Indian Polity: Regional Policy Absent and Border Policy Missing
By Amar Yumnam
India has just experienced two events rather close to one another. Both of these events have lost of implications for governance designs and policy formulation. One event has caused a serious embarrassment to the ruling political party and the government it leads. The federal government tried to introduce some amendments to the law relating to citizenship. One whole region, though small in the usual Indian understanding of democratic size based only on population numbers, constituting the Indian Union rose in unison against the proposed amendments. The veracity of this non-acceptance of the proposals became louder and ultimately gained political weight to stigmatise the latter.
The second event relates to the tragic incident where more than forty soldiers were martyred. As unfortunate and condemnable this attack on the soldiers has been, there are also many policy issues to be seriously pondered upon.
Both these events establish beyond doubt that governance and taking the people along means much more than half-literate Spokespersons of the ruling political party using obscene words about others in private and being arrogant in public debates; public governance is a different kettle. Further, ‘public governing capacity’ is not the public display of a provincial leader of abusive disapproval of intelligentsia for his inability to achieve; a true leader should not betray in public his lack of political depth and intellectual depravity.
These two events are quite reminiscent of an international intellectual debate in 2014 when in this year the Princeton University Press published Peter Schuck’s book titled Why Government Fails So Often, And How It Can Do Better; Princeton University Press and Norton published Philip Howard’s The Rule of Nobody: Saving America from Dead Laws and Broken Government. These two books were widely reviewed and many articles on more or less similar vein also appeared in the same year. The following years too were marked by debates on these issues. In 2015 Kalle Moene and Tina Soreide wrote on Good Governance Facades thus: “Fashions come and go in the development community. When a policy idea becomes popular, some governments implement a cosmetic variant of the policy. What looks like development, are institutional façades; pretty from the outside, ugly from the inside. A good governance façade can be introduced deliberately to mislead observers and stakeholders to cover political theft.” In 2017 the World Development Report focused on Governance and The Law WDR 2017 and asserted: “As ideas and resources spread at an increasingly rapid rate across countries, policy solutions to promote further progress abound. However, policies that should be effective in generating positive development outcomes are often not adopted, are poorly implemented, or end up backfiring over time.”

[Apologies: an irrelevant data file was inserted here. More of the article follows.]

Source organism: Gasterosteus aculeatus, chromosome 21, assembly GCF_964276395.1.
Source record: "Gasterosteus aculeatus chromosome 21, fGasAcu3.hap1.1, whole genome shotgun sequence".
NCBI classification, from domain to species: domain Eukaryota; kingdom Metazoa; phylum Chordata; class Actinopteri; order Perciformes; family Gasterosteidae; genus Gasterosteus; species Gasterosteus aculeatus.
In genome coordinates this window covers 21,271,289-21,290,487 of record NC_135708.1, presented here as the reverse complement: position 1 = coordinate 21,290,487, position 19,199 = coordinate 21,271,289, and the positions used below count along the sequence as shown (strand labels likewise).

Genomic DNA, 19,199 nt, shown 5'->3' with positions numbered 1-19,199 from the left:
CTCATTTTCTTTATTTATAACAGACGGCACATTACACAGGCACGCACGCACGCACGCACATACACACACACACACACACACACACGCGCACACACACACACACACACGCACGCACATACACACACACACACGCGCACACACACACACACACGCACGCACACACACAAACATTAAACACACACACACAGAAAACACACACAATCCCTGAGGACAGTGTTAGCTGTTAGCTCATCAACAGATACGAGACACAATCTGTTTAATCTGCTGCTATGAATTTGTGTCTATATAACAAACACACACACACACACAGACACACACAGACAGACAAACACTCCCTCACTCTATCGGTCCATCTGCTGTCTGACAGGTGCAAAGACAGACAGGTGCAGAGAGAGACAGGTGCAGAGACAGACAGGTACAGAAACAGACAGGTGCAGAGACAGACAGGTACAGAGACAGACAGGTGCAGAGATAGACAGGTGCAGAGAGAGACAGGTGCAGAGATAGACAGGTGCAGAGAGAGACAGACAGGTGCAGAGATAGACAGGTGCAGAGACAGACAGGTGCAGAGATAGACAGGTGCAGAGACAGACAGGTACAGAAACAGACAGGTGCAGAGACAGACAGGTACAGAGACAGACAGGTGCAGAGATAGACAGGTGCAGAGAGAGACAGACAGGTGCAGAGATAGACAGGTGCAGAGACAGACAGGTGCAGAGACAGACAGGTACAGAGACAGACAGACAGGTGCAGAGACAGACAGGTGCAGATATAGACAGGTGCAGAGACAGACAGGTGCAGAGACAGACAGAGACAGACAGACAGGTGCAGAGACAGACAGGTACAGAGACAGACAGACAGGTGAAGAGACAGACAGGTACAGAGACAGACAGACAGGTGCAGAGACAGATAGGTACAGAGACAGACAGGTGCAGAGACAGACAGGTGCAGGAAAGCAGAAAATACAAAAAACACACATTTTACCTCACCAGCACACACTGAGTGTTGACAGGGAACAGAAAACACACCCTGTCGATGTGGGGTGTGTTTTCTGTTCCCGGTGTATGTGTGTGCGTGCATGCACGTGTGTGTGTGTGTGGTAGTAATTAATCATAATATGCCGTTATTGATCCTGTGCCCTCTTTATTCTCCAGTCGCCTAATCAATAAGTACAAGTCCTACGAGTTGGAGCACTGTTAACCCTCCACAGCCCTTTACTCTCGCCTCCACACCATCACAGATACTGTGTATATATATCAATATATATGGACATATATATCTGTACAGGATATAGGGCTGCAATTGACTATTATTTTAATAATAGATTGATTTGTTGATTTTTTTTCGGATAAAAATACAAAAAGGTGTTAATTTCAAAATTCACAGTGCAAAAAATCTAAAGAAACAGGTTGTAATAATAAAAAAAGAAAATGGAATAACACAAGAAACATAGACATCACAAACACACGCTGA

Here we need to emphatically note that the spatial centre of both the events happen to be border regions of India – one in the extreme North-East bordering South-East Asia and another in the extreme north bordering Pakistan. India is now subject to very unease times. The frequency and intensity of the causes of these uneasiness seem to be heightening in very recent years. These necessarily demand rethinking on what have been the policy responses or otherwise to the issues emanating from these regions. Here the observation of the World Development Report 2017 becomes relevant: “Although the development community has focused a great deal of attention on learning what policies and interventions are needed to generate better outcomes, it has paid much less attention to learning why those approaches succeed so well in some contexts but fail to generate positive results in others.”
This is exactly where the heterogeneity of India in social, historical, cultural, geographic, demographic and institutional characteristics needs to be immediately recognised as the context for any policy to evolve and implement. The spatial characteristic as borderlands of the places of occurrence of the two recent events makes us wonder what has happened to the policies for border areas in this country. Or has it been a case that India has not had any border policy whatsoever yet? I understand that our security forces have been rendering a yeomen service protecting the boundaries, but the issue is one of the borders where people live, work and survive. This seems to be the continuing weakest area in India’s policy design and formulation. People in the borderlands expected a change in 2014 but down the line the realities have been perceived as turning out to be different.
In the northern border violence has been responded for decades by violence in both words and action. But this can never be sustainable means for evolving a kind of agreement between the public and the government on a shared common future. The partition of India really gave a costly shock to the polity but seven decades down the line there is inability to evolve any kind of meeting point for a lasting peace. The scenario in the North-Eastern part is of a different nature. During the last decade or so we are increasingly witnessing a more or less shared commitment for a cooperative future. Instead of scaling up this positive development, we have just witnessed a kind of policy-induced upheaval in the region.
Well political arrogance, leadership abrasiveness and half-literate spokespersons cannot the foundation, frame and medium of any policy in India. The policies whatsoever are to be founded on the differentiating characteristics of the vast and rich country. Absorb the context of India and digest the plural dynamics underlying the diversity before thinking on something big. India does not need a Government That Fails. The national objective should be to evolve certain shared agreements and evolve a Government That Performs.
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